|Holt-Oram syndrome has an autosomal dominant pattern of inheritance|
Holt–Oram syndrome (also called atrio-digital syndrome, atriodigital dysplasia, cardiac-limb syndrome, heart-hand syndrome type 1, HOS, ventriculo-radial syndrome) is an autosomal dominant disorder that affects bones in the arms and hands (the upper limbs) and often causes heart problems. The syndrome may include an absent radial bone in the forearm, an atrial septal defect in the heart, or heart block. It affects approximately 1 in 100,000 people.
All people with Holt-Oram syndrome have an abnormality in a wrist bone (carpal bones), which can often only be detected by X-ray. Bone abnormalities associated with the syndrome otherwise vary widely in severity, and include a missing thumb, a thumb that looks like a finger (Triphalangeal thumb), upper arm bones (humerus) of unequal length, partial or complete absence of bones in the forearm, an underdeveloped humerus, and abnormalities in the collar bone (clavicle) or shoulder blade (scapula). Bone abnormalities may affect only one side of the body or both sides; if both sides are affected differently, the left side is usually affected more severely.
About 75 percent of individuals with Holt–Oram syndrome also have congenital heart problems, with the most common being defects in the tissue wall between the upper chambers of the heart (atrial septal defect) or the lower chambers of the heart (ventricular septal defect). People with Holt–Oram syndrome may also have cardiac conduction disease, or abnormalities in the electrical system that coordinates contractions of the heart chambers. Cardiac conduction disease can lead to slow heart rate (bradycardia); rapid, ineffective contraction of the heart muscles (fibrillation); and heart block. People with Holt-Oram syndrome may have only congenital heart defects, only cardiac conduction disease, both or neither.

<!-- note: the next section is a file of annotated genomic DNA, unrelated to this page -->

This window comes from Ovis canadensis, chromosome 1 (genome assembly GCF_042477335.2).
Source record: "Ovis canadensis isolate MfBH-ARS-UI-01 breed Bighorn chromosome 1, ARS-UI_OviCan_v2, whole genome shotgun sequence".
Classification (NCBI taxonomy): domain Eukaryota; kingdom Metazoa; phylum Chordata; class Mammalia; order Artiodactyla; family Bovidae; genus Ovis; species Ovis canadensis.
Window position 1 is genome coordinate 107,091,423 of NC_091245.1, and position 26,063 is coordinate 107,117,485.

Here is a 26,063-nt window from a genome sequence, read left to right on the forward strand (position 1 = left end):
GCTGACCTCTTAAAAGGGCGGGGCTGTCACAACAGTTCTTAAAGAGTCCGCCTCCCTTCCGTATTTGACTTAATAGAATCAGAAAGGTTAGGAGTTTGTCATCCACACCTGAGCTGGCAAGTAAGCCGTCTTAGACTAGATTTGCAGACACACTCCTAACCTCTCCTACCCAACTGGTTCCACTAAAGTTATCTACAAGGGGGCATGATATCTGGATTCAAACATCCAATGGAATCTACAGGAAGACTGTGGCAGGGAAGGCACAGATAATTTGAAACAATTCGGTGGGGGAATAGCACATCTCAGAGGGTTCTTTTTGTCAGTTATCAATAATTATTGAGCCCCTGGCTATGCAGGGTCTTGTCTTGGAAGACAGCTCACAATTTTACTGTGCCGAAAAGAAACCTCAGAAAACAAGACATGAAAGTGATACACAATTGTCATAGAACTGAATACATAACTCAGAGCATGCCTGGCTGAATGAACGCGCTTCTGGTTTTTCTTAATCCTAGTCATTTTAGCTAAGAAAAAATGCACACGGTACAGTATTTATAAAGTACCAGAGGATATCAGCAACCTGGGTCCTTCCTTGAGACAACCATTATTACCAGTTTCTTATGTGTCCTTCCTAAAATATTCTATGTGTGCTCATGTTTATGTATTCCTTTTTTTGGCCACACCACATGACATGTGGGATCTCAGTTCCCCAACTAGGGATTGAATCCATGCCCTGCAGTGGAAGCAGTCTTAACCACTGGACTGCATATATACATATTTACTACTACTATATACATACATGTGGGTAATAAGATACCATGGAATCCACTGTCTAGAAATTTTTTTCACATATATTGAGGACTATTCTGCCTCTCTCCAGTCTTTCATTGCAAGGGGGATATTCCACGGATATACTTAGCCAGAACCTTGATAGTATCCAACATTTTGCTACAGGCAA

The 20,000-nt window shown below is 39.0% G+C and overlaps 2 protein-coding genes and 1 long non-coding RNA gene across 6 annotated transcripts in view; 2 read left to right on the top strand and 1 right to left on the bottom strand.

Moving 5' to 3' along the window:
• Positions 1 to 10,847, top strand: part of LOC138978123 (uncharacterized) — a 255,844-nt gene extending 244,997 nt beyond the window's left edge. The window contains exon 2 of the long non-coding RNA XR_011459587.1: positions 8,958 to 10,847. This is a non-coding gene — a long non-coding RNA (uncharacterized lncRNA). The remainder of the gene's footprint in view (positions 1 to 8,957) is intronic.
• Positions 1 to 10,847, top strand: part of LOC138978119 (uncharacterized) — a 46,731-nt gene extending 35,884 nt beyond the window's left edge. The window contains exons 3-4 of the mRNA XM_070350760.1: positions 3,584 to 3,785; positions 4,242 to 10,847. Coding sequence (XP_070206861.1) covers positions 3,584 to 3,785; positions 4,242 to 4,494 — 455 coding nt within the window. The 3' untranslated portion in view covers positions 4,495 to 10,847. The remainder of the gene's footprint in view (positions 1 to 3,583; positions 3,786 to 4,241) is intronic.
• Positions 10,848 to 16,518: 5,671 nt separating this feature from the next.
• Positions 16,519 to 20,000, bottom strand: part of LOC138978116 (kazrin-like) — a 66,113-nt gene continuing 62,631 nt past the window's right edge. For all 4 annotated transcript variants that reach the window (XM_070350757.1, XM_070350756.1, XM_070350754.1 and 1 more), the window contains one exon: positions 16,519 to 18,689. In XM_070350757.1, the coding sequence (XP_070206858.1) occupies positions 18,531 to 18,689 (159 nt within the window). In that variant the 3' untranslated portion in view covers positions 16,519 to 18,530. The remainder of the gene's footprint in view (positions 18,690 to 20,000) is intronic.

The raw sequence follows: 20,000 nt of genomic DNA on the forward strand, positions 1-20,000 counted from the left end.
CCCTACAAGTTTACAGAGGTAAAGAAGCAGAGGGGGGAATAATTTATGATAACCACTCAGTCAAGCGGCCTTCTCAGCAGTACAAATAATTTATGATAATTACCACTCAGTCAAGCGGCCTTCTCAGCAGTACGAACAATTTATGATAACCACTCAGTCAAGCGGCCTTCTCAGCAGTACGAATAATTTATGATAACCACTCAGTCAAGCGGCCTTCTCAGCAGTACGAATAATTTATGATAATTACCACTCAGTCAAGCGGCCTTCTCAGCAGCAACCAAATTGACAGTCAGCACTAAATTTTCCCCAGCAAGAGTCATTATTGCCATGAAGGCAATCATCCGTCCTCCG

Holt–Oram syndrome has an autosomal dominant pattern of inheritance, meaning a child can inherit the affected gene from just one affected parent. However, in 85 percent of cases, the gene mutation isn't inherited, but a new (de novo) mutation.
Diagnosis may be made on physical features alone, if a person has an arm or hand bone abnormality and a personal or family history of heart problems. If the symptoms aren't enough to diagnose, a person may undergo genetic testing for the mutations associated with the syndrome.
A person with Holt-Oram syndrome may need various treatments, depending on how the syndrome manifests. Surgery, prosthetics and physical or occupational therapy can help people with bone abnormalities. Heart defects may call for surgery, medication, pacemakers or close monitoring. Pregnant women with Holt-Oram syndrome and heart abnormalities should be followed by a cardiologist during pregnancy.
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